NFD26 – Scaling Discussion w/ Arista

The NFD26 series of posts are my commentary from specific presentations held for Networking Field Day 26, a virtual event presented by Tech Field Day.

Something that really peaked my interest during Arista Network‘s NFD26 presentation was the time they spent discussing scaling caveats and opportunities in modern data centers. There continues to be debates, both in the data center and campus around which is better, fixed or chassis-based switches? Now that is obviously a broad and open-ended question, so let’s focus it up a little bit. In terms of data center scale, what makes the most sense, chassis-based switches, or a distributed line-card model leveraging a fixed (or chassis based depending on port density), spine/leaf architecture. Arista definitely came prepared to discuss this and spent time on a couple slides contrasting the two options.

Arista described the two routing architecture scaling methods as either scaling up or scaling out. Scaling up describes a chassis based solution in which physical line-cards can be added to the base (backplane) chassis when additional capacity is required. Conversely, scaling out describes a spine/leaf topology that leverages physically diverse routers/switches that can be distributed throughout the data center. The spines are the physically disaggregated backplane that provide connectivity between the leaf nodes. The leaf nodes then, are the edge nodes where the edge connectivity takes place. Each leaf connects to each spine and leverages ECMP allowing for efficient throughput. Also, because each leaf is connected to each spine, any leaf-to-leaf communication just needs to traverse up to the spine and down to the destination leaf. When bandwidth scaling is needed, spines can be added to provide that. Here are the slides that Arista used to contrast the two scaling methodologies.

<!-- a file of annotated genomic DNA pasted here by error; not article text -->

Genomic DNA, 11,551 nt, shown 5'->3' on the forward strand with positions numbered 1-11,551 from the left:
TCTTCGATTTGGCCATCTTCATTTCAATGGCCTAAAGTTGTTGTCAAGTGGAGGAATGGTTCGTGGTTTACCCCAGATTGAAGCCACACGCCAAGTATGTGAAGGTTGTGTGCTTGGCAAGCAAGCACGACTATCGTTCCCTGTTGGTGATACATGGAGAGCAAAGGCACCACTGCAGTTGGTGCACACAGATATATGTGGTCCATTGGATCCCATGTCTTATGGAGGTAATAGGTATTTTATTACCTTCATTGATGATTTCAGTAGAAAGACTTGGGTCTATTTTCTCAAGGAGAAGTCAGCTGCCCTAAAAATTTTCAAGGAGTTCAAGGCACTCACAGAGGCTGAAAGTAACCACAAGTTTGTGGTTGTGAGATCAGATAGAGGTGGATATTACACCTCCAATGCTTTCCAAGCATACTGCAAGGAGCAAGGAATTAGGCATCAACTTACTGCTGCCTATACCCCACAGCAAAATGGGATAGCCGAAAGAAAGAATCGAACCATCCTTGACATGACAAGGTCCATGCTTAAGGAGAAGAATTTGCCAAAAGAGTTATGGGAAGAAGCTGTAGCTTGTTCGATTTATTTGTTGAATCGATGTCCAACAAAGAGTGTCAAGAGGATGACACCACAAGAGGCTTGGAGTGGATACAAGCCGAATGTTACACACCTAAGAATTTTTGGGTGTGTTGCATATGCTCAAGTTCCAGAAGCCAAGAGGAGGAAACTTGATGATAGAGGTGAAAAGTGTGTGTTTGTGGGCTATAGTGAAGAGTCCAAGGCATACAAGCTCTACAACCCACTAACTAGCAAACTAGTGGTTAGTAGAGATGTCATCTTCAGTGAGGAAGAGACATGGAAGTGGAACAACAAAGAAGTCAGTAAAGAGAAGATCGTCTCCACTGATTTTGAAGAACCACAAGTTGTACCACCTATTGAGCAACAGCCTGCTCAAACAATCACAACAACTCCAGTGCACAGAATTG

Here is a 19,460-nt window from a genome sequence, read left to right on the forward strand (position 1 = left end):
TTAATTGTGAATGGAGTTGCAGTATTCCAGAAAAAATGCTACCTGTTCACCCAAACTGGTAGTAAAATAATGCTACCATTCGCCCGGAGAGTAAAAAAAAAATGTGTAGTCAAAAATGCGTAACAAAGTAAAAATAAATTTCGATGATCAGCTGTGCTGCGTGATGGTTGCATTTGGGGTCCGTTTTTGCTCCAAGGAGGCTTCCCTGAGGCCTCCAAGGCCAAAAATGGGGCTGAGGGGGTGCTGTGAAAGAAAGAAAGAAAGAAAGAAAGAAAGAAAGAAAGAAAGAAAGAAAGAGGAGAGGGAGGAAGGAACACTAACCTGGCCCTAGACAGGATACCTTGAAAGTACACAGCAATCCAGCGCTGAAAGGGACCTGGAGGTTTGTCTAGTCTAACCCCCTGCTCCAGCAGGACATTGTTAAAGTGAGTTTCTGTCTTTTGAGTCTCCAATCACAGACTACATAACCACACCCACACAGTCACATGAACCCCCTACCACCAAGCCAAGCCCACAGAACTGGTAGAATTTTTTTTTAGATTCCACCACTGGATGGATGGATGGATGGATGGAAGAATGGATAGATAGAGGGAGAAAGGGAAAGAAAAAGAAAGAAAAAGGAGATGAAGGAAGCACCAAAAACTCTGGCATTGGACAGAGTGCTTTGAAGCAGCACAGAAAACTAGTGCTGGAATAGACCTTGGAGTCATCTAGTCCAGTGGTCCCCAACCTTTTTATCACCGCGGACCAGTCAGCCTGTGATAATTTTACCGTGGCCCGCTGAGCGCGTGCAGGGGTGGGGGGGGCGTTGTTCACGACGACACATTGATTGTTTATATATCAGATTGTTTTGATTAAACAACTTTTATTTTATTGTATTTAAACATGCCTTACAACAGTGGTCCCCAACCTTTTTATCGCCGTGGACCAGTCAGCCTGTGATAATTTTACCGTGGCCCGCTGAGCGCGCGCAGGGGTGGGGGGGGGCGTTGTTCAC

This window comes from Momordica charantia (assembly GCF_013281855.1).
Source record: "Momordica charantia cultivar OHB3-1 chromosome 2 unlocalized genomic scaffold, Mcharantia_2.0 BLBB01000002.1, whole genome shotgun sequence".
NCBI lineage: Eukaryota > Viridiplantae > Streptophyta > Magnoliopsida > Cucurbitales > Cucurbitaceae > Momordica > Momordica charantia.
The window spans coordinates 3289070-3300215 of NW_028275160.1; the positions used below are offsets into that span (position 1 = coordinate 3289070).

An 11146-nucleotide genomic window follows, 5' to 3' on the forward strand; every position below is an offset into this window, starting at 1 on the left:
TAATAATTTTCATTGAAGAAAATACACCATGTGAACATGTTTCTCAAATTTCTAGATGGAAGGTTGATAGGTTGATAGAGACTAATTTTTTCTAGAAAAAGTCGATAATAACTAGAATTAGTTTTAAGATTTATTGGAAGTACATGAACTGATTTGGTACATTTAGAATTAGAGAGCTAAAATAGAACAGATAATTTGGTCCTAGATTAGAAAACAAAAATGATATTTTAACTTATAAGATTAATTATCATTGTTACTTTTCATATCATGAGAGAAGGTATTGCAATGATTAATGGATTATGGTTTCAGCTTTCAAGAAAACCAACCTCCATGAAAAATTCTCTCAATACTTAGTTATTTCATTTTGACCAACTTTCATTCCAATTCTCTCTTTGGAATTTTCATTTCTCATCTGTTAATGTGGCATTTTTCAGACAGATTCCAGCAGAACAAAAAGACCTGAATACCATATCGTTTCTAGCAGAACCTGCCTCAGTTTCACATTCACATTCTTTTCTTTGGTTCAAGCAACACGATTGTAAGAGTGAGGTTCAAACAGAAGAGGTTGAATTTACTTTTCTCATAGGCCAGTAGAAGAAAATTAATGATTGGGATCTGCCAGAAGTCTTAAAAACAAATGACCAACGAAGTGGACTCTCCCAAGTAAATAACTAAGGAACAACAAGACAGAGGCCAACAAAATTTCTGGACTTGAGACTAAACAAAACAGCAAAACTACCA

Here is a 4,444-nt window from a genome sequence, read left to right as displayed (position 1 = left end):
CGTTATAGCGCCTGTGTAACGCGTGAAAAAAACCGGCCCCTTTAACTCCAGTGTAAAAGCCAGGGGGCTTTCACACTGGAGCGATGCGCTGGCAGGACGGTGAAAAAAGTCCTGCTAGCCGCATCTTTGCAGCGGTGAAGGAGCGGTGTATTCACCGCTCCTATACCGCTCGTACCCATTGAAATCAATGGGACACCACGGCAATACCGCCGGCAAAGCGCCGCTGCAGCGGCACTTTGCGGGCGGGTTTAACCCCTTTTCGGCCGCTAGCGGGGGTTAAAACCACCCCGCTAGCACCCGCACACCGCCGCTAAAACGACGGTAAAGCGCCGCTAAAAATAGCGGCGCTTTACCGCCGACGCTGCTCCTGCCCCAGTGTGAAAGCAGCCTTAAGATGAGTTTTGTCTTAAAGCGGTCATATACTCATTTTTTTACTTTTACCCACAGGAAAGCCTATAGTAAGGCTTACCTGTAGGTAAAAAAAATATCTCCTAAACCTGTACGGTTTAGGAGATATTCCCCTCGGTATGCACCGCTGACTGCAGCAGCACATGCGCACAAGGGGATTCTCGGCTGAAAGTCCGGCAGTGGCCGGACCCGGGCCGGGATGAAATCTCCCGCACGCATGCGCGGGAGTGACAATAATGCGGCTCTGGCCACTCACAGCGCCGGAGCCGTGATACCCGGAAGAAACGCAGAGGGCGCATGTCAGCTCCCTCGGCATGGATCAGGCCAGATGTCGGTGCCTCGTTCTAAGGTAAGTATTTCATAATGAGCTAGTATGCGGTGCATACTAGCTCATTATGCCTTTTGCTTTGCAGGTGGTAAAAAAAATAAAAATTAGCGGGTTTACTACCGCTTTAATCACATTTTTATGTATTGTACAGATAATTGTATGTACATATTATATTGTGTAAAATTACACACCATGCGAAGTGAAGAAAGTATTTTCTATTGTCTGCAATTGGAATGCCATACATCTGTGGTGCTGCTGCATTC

Bert’s Brief

I don’t necessarily think this is a “one size fits all” scenario by any means, but I come at it from two different standpoints, design and operational. First, from a design standpoint, when it comes time to scale in the scale up methodology, in relation to port count, you need a whole new chassis and linecard(s) to get started. On the bandwidth side, as stated in the above slide, the chassis fabric determines the bandwidth scale. With scale out, if more leafs are needed (*as long as you have spine ports available) you just need to add leafs. However, if the fixed spine is at capacity, you can physically upgrade one at a time in a fairly simple fashion. From a bandwidth scaling perspective, it might just be a fixed spine that you need to add, connect your leafs and away you go. From an operational standpoint, I think about support. Granted, chassis architectures can grow and improve over time, but it scares me that a failure in the actual chassis (backplane) could require you to need to replace the chassis and migrate linecards over to the new chassis. In a spine/leaf architecture leveraging fixed gear alone, you just replace the single device without needing to mess with the “backplane”. To me, the distributed modular method that the spine/leaf architecture provides makes a lot of sense from both design and operational standpoints. While not directly product driven, I appreciate Arista spending time going through this topic.

Published by Tim Bertino

Network engineer passionate about solutions and design.

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